Cancer and infectious diseases frequently appear in the news. This is probably because they scare us, with headlines featuring news of outbreaks of infectious diseases, or suspected causes of cancer. Similarly, there is much interest in developments of better methods of diagnosis, treatment, prevention and eradication.
But imagine if there was a cancer which was infectious. We’re not talking about viruses or bacteria which may lead to the development of tumours (like human papilloma virus in cervical cancer, and helicobacter in stomach cancer). But if the tumour cells themselves were contagious…
Unfortunately there are four known types of transmissible tumour in animals. Transmissible venereal tumour (TVT) in dogs is the feature of this blog post. The others are a tumour of Tasmanian devils (Devil facial tumour disease), a tumour of Syrian hamsters spread by mosquito bites, and a form of leukaemia in soft-shelled clams.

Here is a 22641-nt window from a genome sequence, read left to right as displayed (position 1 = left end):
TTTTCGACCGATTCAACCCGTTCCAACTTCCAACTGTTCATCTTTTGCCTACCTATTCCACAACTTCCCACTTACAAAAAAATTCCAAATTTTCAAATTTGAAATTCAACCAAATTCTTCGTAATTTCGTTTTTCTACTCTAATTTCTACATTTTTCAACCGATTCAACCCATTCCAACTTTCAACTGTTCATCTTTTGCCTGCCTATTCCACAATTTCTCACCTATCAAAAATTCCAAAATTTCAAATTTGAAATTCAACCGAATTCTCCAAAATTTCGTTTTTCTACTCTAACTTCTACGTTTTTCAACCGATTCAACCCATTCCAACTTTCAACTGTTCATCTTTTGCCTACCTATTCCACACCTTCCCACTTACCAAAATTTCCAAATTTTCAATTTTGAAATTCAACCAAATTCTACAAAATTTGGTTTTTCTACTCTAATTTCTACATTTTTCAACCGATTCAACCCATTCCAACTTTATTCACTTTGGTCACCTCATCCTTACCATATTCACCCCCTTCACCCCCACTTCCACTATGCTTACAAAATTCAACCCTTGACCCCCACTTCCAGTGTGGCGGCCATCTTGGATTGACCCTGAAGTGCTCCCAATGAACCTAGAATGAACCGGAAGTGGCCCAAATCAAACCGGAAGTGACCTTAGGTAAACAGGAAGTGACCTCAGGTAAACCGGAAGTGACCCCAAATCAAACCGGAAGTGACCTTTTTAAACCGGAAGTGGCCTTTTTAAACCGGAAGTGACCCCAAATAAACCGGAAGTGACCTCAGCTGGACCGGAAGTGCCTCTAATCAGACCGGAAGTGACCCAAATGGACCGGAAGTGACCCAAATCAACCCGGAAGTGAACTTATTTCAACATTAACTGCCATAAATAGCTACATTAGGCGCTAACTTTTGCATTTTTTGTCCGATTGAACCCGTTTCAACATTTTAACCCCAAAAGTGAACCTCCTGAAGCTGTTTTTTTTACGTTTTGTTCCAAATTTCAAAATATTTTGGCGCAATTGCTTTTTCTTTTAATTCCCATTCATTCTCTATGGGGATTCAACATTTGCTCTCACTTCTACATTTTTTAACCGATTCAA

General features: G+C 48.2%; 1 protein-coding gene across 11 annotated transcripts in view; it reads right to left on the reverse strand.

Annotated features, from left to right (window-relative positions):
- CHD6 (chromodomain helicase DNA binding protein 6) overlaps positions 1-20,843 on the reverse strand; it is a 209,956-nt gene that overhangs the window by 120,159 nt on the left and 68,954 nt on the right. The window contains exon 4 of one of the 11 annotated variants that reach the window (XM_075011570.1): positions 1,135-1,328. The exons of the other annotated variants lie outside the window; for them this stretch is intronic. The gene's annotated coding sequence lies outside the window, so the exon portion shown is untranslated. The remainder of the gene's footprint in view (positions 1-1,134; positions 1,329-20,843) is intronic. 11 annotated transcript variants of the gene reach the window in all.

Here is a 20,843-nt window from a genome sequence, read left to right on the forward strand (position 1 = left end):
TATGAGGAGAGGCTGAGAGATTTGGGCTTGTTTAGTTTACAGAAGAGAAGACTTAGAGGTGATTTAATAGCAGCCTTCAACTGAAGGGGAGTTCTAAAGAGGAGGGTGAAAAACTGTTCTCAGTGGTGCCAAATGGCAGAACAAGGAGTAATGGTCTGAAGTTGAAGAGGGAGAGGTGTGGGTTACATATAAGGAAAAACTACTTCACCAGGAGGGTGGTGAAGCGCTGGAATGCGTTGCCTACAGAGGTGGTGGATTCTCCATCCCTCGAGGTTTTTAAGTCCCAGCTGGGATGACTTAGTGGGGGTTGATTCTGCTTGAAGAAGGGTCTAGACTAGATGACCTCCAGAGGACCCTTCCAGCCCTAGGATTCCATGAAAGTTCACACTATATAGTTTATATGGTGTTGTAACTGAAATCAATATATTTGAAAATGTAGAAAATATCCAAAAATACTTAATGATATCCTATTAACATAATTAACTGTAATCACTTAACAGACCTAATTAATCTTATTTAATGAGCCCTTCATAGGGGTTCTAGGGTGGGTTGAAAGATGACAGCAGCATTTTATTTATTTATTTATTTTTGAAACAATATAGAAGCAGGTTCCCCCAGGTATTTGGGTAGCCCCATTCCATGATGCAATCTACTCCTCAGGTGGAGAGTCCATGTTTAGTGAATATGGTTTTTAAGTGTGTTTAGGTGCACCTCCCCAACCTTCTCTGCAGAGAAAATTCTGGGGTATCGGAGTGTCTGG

We recently had a case of suspected TVT in a dog. The dog presented with a mass on it’s penis, from which a smear was made and examined (cytology). The mass was removed and slides prepared for microscopic examination (histopathology) which confirmed that it was TVT.
Microscopic appearance of TVT
It is thought that the tumour cells originate from a type of cell called a histiocyte. One of the reasons we know these tumours don’t arise from the dog’s own cells is that the tumour cells have fewer chromosomes (less than the 78 normally in a dog), and the chromosomes have a different appearance to dog chromosomes. It has also been shown experimentally that the tumour can be transmitted from one dog to another, and even to other canine species, such as foxes.
The tumour spreads between animals during copulation, licking, biting or other contact with infected animals. The tumour may spontaneously regress, if a sufficient immune response occurs, or the animal can be treated with surgery, chemotherapy and/or radiotherapy.